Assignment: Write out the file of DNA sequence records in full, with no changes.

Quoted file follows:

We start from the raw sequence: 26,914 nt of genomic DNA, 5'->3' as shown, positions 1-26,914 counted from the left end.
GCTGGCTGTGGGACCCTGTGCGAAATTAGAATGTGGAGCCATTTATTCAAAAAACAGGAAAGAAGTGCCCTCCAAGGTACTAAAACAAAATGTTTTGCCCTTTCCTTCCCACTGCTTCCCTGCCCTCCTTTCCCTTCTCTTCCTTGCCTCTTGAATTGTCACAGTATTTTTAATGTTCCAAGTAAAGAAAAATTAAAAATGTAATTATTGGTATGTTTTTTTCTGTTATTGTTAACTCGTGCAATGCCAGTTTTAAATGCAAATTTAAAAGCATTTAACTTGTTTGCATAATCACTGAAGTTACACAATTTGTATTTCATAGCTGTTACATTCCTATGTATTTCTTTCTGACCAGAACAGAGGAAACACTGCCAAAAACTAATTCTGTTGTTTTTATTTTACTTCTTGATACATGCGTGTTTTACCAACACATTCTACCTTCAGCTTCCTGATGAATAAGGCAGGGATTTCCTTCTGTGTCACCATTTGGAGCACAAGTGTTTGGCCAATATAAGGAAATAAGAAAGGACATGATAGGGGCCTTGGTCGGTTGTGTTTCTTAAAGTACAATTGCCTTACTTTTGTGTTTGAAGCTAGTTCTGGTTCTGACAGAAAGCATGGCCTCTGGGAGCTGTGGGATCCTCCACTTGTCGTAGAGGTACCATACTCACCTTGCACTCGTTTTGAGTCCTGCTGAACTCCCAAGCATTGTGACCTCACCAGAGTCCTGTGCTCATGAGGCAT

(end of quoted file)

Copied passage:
We start from the raw sequence: 26,914 nt of genomic DNA, 5'->3' as shown, positions 1-26,914 counted from the left end.
GCTGGCTGTGGGACCCTGTGCGAAATTAGAATGTGGAGCCATTTATTCAAAAAACAGGAAAGAAGTGCCCTCCAAGGTACTAAAACAAAATGTTTTGCCCTTTCCTTCCCACTGCTTCCCTGCCCTCCTTTCCCTTCTCTTCCTTGCCTCTTGAATTGTCACAGTATTTTTAATGTTCCAAGTAAAGAAAAATTAAAAATGTAATTATTGGTATGTTTTTTTCTGTTATTGTTAACTCGTGCAATGCCAGTTTTAAATGCAAATTTAAAAGCATTTAACTTGTTTGCATAATCACTGAAGTTACACAATTTGTATTTCATAGCTGTTACATTCCTATGTATTTCTTTCTGACCAGAACAGAGGAAACACTGCCAAAAACTAATTCTGTTGTTTTTATTTTACTTCTTGATACATGCGTGTTTTACCAACACATTCTACCTTCAGCTTCCTGATGAATAAGGCAGGGATTTCCTTCTGTGTCACCATTTGGAGCACAAGTGTTTGGCCAATATAAGGAAATAAGAAAGGACATGATAGGGGCCTTGGTCGGTTGTGTTTCTTAAAGTACAATTGCCTTACTTTTGTGTTTGAAGCTAGTTCTGGTTCTGACAGAAAGCATGGCCTCTGGGAGCTGTGGGATCCTCCACTTGTCGTAGAGGTACCATACTCACCTTGCACTCGTTTTGAGTCCTGCTGAACTCCCAAGCATTGTGACCTCACCAGAGTCCTGTGCTCATGAGGCAT